In what areas do most companies fall under the OPDP?

Much of the OPDP review focuses on patient-targeted content with a potentially false or misleading portrayal of the risks and benefits, the omission of important facts, and the lack of adequate operating instructions. A large number of citations have been made for documents on the Internet which are primarily intended for patients. This is why a rigorous MLR (medical, legal and regulatory) review process is all the more important to anticipate such risks.

What are the challenges for teams reviewing promotional content in a context of continuously increasing digital content, digital channels and personalized content?

The bottom line is that while the amount of content submitted for review to internal MLR teams has increased 3-4 times over the past few years, the size of review teams has not increased by that extent. With a greater emphasis on consent and confidentiality laws (which sometimes differ by geography), reviewers’ accountability for patient-focused content is all the more important. In addition, digital channel content comes with increased variety and formats, including varied data visualization. With the growth of specialty agencies, not everyone is fully familiar with the MLR exam requirements of a specific pharmaceutical company. This leaves reviewers the responsibility of sometimes spending considerable time on basic content hygiene issues with submissions (including job codes, reference labeling, etc.) before they can even begin the review.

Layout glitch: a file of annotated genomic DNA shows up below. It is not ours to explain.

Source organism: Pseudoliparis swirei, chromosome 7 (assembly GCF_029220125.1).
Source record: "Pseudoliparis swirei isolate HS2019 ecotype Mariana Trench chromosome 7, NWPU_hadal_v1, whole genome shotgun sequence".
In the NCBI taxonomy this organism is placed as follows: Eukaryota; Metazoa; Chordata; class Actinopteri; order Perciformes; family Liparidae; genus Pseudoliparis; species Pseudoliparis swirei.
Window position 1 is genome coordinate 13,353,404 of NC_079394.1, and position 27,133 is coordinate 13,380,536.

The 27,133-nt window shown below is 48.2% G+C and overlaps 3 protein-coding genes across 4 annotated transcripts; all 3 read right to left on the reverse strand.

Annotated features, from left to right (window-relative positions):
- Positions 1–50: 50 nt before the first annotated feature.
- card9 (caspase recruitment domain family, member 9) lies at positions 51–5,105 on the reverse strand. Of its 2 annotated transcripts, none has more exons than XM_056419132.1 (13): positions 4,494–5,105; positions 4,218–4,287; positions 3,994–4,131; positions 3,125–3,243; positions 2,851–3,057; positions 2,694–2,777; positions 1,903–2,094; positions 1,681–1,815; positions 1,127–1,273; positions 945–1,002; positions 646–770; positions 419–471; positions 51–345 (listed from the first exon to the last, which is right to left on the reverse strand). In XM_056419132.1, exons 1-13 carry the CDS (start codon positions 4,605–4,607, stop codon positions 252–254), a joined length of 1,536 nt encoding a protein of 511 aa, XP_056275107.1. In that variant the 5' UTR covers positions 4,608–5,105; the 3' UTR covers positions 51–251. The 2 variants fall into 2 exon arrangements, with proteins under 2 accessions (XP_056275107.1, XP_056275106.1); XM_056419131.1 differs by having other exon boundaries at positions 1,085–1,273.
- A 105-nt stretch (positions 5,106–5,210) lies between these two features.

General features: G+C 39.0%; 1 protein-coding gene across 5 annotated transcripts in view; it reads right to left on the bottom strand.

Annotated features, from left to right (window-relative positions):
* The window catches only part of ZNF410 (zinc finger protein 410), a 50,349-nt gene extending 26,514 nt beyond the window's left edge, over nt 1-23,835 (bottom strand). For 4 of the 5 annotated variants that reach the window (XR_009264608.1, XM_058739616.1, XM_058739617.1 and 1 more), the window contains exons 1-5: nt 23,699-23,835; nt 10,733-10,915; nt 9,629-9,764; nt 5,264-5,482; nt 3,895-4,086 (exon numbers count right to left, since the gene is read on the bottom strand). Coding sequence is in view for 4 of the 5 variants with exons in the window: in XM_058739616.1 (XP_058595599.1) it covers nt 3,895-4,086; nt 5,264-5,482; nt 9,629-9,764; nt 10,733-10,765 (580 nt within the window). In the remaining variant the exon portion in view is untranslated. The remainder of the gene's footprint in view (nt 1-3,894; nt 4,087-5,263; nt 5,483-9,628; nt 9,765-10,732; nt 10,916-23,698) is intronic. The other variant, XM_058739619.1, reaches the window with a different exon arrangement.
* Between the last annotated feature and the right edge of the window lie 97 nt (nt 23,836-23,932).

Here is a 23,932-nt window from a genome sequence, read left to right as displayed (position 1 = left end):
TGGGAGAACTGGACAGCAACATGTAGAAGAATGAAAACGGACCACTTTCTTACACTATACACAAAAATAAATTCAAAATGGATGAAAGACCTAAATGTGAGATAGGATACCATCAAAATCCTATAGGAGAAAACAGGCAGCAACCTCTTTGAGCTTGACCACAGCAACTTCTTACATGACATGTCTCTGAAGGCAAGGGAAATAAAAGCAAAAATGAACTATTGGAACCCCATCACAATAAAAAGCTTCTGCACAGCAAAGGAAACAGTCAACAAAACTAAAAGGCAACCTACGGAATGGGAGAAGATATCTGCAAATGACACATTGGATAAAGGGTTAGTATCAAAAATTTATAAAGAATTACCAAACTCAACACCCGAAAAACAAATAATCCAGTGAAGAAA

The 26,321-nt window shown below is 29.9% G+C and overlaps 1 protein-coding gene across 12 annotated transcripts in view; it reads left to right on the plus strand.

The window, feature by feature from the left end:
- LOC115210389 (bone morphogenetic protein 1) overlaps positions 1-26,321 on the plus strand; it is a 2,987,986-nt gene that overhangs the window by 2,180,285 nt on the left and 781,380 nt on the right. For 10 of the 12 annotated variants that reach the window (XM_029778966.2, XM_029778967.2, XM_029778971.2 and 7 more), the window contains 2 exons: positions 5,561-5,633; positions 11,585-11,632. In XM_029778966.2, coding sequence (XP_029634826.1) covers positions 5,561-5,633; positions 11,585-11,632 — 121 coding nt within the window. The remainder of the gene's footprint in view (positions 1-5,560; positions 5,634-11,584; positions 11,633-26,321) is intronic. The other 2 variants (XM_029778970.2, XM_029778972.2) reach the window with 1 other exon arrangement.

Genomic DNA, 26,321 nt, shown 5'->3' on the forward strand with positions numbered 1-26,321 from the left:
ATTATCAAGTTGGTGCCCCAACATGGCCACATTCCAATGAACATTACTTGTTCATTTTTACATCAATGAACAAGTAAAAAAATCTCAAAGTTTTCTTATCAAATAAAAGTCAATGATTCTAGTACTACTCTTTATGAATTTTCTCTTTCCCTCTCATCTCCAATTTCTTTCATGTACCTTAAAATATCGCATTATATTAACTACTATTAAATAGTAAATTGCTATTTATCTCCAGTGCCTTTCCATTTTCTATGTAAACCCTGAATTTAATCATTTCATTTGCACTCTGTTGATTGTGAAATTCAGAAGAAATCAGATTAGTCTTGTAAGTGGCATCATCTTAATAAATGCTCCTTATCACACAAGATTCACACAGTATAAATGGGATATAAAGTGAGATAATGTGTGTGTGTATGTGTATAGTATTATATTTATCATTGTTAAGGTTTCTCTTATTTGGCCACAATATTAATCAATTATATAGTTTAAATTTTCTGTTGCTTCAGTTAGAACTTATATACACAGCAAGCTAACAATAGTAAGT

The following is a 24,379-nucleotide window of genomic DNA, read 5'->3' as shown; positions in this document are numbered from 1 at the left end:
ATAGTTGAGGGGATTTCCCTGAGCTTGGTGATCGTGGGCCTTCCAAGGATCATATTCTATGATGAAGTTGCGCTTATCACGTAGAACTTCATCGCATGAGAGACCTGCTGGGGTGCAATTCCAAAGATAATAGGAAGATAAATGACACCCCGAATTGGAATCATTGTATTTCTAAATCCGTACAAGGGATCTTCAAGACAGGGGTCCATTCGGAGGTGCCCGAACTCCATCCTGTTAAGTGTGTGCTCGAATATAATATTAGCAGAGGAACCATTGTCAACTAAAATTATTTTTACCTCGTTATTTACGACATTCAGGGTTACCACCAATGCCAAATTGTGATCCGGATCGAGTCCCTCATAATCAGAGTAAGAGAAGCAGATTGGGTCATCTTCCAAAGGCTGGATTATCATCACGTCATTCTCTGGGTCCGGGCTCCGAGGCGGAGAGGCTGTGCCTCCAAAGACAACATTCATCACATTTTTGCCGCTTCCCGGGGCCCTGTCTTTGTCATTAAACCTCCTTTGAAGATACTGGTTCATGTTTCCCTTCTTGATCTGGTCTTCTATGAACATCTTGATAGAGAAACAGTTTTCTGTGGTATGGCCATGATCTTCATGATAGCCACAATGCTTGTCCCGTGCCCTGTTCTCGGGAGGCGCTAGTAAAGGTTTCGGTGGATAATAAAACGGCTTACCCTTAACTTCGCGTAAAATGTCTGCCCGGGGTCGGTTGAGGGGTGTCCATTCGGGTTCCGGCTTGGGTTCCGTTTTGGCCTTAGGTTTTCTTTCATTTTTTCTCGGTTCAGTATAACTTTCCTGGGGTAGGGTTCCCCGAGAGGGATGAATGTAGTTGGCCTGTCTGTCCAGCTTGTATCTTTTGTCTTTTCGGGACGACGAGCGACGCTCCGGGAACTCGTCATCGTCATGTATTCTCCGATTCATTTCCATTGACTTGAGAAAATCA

How has COVID impacted the creation and review of promotional content?